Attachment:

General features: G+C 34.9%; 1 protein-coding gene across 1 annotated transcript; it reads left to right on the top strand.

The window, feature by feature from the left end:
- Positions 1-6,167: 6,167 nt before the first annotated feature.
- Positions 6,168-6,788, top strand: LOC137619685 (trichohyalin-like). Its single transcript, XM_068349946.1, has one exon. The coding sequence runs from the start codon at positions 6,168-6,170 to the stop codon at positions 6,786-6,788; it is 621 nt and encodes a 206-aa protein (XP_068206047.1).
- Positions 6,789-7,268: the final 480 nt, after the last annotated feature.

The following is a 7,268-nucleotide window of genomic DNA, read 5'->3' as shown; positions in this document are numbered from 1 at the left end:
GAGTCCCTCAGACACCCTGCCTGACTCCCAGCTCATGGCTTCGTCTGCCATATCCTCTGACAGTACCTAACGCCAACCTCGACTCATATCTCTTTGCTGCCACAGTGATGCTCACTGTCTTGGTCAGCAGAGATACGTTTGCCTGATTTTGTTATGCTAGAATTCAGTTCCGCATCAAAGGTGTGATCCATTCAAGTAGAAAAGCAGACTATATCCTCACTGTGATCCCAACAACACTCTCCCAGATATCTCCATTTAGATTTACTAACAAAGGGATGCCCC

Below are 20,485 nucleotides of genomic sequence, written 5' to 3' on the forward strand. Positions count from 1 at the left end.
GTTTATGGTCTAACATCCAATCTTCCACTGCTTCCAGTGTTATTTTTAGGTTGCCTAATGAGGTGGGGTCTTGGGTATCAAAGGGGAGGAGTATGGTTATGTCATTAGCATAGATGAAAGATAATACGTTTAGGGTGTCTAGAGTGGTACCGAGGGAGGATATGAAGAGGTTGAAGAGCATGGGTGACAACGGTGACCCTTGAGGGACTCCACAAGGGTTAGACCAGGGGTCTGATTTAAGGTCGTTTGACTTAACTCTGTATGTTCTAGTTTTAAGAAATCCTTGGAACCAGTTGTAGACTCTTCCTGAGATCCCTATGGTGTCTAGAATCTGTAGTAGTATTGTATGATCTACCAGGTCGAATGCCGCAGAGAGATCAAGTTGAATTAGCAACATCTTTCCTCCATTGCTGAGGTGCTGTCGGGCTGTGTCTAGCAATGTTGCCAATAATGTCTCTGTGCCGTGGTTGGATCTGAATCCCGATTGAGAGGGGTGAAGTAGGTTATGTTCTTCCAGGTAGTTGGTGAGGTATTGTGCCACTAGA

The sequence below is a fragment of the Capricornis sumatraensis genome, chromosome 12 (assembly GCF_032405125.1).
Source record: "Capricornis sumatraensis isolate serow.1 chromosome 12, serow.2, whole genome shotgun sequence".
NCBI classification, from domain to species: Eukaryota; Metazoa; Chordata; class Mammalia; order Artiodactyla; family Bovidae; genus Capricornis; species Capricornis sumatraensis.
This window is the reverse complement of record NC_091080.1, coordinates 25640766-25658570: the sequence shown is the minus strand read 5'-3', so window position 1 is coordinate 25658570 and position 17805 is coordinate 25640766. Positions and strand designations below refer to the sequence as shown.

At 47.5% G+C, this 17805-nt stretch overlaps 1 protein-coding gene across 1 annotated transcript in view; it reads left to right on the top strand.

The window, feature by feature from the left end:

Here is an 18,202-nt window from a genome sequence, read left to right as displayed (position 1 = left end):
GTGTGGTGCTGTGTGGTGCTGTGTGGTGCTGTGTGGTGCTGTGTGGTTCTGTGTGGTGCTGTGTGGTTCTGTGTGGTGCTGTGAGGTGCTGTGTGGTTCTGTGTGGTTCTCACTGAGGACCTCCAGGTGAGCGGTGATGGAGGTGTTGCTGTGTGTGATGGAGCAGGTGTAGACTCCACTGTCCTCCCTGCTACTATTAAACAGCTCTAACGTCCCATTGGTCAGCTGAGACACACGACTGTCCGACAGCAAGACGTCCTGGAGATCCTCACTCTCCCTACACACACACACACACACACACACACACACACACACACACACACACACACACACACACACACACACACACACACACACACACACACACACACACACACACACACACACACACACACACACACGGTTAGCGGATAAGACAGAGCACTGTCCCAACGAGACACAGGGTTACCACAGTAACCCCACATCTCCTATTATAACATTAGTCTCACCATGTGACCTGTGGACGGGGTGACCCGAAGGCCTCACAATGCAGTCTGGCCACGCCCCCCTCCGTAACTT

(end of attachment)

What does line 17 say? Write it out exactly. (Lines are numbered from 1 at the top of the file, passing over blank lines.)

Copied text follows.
GTGTGGTGCTGTGTGGTGCTGTGTGGTGCTGTGTGGTGCTGTGTGGTTCTGTGTGGTGCTGTGTGGTTCTGTGTGGTGCTGTGAGGTGCTGTGTGGTTCTGTGTGGTTCTCACTGAGGACCTCCAGGTGAGCGGTGATGGAGGTGTTGCTGTGTGTGATGGAGCAGGTGTAGACTCCACTGTCCTCCCTGCTACTATTAAACAGCTCTAACGTCCCATTGGTCAGCTGAGACACACGACTGTCCGACAGCAAGACGTCCTGGAGATCCTCACTCTCCCTACACACACACACACACACACACACACACACACACACACACACACACACACACACACACACACACACACACACACACACACACACACACACACACACACACACACACACACACACACACACACGGTTAGCGGATAAGACAGAGCACTGTCCCAACGAGACACAGGGTTACCACAGTAACCCCACATCTCCTATTATAACATTAGTCTCACCATGTGACCTGTGGACGGGGTGACCCGAAGGCCTCACAATGCAGTCTGGCCACGCCCCCCTCCGTAACTT